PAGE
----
In the latest development in one of two federal cases examining whether New York usury laws can limit the interest rates charged on credit card debts that are securitized, the Capital One affiliate defendants have moved to dismiss the action brought by plaintiff credit card holders. The plaintiffs alleged that their interest rates, ranging from

Consumer lending as we know it today – and credit card lending in particular – depend on securitization for significant access to capital. However, the ability of banks to bundle and sell credit card debt-backed securities may be thrown into disarray depending on the outcomes of a pair of pending cases: Cohen v. Capital One

Last week, Governor Cuomo signed into law a bill to amend the New York Civil Practice Law and Rules (“CPLR”) to extend the statute of limitations to six years for financial fraud claims brought under the Martin Act.  One of the strongest blue sky laws in the country, New York’s Martin Act gives wide latitude to the state’s Attorney General to investigate and prosecute financial fraud, both criminally and civilly.  The statute is a particularly useful weapon in the state’s arsenal, as it does not require the Attorney General to prove scienter, or fraudulent intent, in order to prevail.

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On Thursday, March 29, Barclays Capital Inc. and several of its affiliates (together, Barclays)–as well as two former Barclays executives–agreed to settle a three-year Department of Justice (DOJ) investigation concerning Barclays’ marketing and sale of residential mortgage-backed securities (RMBS) between 2005 and 2007.

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Last month, the U.S. Court of Appeals for the Second Circuit upheld a 2014 ruling holding issuers of residential mortgage-backed securities (RMBS) liable for securities fraud. In the opinion by U.S. Circuit Judge Richard C. Wesley, the court emphasized the policies underlying the passage of the Securities Act of 1933 and related state laws, which aim to protect securities purchasers by imposing a duty on sellers of securities to disclose all material information before such public offerings.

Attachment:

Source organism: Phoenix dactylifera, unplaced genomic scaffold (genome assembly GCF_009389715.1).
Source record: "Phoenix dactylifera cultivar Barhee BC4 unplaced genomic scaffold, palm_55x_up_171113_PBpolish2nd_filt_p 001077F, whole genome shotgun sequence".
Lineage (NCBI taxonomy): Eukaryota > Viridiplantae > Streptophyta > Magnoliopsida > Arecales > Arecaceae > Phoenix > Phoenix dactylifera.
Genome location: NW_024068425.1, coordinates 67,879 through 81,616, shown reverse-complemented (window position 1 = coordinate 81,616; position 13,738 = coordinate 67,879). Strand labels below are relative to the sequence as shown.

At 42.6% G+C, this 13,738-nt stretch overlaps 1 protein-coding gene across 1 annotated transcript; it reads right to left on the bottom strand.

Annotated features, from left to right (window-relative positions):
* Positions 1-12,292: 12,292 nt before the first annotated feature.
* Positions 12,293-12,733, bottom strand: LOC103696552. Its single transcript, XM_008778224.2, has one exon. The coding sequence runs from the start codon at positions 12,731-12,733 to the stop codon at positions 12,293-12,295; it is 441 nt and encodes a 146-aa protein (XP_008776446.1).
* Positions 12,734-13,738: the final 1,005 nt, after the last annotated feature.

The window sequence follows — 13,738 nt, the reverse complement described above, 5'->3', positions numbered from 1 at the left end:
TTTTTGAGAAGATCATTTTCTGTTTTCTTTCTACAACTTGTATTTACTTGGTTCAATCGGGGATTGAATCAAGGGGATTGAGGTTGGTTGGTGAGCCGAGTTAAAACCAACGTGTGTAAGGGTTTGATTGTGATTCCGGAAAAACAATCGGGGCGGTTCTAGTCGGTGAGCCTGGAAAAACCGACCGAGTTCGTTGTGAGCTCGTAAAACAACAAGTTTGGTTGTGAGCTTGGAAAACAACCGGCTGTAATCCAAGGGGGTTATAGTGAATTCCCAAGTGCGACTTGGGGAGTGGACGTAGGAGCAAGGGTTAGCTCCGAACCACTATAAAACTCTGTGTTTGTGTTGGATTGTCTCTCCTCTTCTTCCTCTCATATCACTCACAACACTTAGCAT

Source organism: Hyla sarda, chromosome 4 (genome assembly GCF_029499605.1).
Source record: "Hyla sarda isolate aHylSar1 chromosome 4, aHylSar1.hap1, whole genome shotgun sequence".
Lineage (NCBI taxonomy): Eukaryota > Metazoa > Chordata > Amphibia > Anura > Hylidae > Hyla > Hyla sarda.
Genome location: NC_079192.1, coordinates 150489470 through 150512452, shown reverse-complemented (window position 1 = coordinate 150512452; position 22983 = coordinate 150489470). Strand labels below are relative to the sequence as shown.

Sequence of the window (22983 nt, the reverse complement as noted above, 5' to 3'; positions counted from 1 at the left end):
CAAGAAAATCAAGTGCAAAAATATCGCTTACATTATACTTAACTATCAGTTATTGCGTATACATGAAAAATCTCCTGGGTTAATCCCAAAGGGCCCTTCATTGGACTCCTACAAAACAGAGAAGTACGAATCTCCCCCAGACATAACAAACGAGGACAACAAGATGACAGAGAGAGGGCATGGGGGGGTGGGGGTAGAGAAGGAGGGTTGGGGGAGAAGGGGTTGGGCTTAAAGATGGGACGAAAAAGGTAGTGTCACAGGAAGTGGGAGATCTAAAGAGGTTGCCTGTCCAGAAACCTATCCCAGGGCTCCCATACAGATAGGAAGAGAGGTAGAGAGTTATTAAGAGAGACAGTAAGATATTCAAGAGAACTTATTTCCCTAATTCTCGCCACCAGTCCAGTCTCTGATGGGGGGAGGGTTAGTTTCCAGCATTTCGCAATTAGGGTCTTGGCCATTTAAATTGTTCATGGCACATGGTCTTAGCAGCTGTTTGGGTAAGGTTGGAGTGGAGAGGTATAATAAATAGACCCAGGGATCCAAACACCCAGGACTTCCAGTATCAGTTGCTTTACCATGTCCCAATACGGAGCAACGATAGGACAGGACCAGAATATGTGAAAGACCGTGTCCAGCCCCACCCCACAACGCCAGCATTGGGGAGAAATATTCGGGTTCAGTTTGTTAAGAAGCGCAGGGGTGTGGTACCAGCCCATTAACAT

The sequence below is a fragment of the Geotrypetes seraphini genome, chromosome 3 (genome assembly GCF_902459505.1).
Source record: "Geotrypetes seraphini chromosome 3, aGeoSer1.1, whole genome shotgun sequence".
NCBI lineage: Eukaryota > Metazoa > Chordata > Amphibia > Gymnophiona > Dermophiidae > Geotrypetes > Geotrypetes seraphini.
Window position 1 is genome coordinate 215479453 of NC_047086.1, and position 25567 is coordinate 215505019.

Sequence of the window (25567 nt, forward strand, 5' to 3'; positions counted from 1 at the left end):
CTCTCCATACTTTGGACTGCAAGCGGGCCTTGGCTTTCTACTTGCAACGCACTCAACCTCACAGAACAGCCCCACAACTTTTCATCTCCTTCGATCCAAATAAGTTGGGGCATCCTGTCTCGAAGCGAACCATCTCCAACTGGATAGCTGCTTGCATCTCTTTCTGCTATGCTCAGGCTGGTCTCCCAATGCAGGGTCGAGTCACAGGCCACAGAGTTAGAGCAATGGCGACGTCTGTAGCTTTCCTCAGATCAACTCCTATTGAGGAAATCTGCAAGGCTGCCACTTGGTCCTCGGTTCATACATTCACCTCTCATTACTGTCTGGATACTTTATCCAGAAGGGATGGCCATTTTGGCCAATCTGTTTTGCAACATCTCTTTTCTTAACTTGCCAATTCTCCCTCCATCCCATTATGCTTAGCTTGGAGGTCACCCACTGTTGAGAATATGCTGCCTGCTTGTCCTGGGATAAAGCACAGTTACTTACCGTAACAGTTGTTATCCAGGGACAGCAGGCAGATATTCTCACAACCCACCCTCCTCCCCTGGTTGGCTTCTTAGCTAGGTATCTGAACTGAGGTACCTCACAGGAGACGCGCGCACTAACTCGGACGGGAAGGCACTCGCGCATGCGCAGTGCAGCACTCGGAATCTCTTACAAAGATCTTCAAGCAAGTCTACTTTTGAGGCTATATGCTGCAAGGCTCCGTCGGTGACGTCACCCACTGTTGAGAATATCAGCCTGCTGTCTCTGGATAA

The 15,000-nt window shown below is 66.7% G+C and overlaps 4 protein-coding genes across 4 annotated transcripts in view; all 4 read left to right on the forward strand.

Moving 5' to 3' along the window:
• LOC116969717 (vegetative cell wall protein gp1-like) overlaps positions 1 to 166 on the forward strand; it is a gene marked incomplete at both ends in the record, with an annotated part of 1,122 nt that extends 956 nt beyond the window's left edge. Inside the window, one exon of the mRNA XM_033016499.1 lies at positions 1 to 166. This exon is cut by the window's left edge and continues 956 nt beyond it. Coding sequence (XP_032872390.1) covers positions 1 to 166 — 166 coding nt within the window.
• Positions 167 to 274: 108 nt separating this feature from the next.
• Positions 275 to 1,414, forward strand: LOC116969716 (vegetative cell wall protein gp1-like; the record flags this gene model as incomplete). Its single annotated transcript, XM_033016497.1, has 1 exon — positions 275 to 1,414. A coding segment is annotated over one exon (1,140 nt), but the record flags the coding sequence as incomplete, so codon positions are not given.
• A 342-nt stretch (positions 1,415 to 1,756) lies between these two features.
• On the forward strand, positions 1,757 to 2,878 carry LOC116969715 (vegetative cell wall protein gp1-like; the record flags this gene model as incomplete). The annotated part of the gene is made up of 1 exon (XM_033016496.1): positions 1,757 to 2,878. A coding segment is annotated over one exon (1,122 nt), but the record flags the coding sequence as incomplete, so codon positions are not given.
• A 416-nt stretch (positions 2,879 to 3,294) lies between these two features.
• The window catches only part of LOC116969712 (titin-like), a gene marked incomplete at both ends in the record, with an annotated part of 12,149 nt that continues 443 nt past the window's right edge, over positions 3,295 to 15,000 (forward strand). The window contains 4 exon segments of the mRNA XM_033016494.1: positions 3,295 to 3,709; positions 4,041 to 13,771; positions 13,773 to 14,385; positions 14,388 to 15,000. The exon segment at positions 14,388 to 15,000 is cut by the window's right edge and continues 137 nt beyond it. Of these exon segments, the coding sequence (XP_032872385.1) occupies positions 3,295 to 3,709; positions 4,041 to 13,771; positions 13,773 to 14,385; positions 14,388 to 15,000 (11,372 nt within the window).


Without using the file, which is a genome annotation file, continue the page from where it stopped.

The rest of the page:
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On May 1 and 3, UBS Securities LLC and Credit Suisse Securities USA LLC announced settlements of significant claims brought against them by the National Credit Union Administration (“NCUA”), the federal agency serving as liquidation agent for credit unions that folded during the economic crisis. Credit Suisse will pay $400 million and UBS $445 million to settle the NCUA claims.

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On Wednesday, April 12, Justice Ramos of the Commercial Division of the New York Supreme Court dismissed with prejudice four lawsuits filed by Royal Park Investments SA/NV (“Royal Park”).  The lawsuits alleged fraud and negligent misrepresentation with respect to residential mortgage-backed securities (“RMBS”) sold to Fortis NV/SA (“Fortis”) – formerly an independent Belgian bank that was sold off to BNP Paribas during the financial crisis – between 2005 and 2007.  The claims sought damages totaling $3.7 billion from four of the world’s largest banks: Morgan Stanley, Credit Suisse, Deutsche Bank, and UBS.

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Investment advisor TCW Asset Management Company (“TCW”) scored a major victory last week when an appellate court dismissed a $128 million RMBS fraud suit that was filed against it by two Australian-based Cayman Island hedge funds: Basis Pac-Rim Opportunity Fund (Master) and Basis Yield Alpha Fund (Master) (together, “Basis”).  Basis sued TCW for alleged fraud

Attorneys for Deutsche Bank National Trust Co. argued recently to a First Department panel that several of the RMBS putback claims that it was pursuing as trustee against Morgan Stanley should be revived after they were dismissed in April for being untimely.  The claims were originally commenced when the Federal Housing Finance Agency filed summonses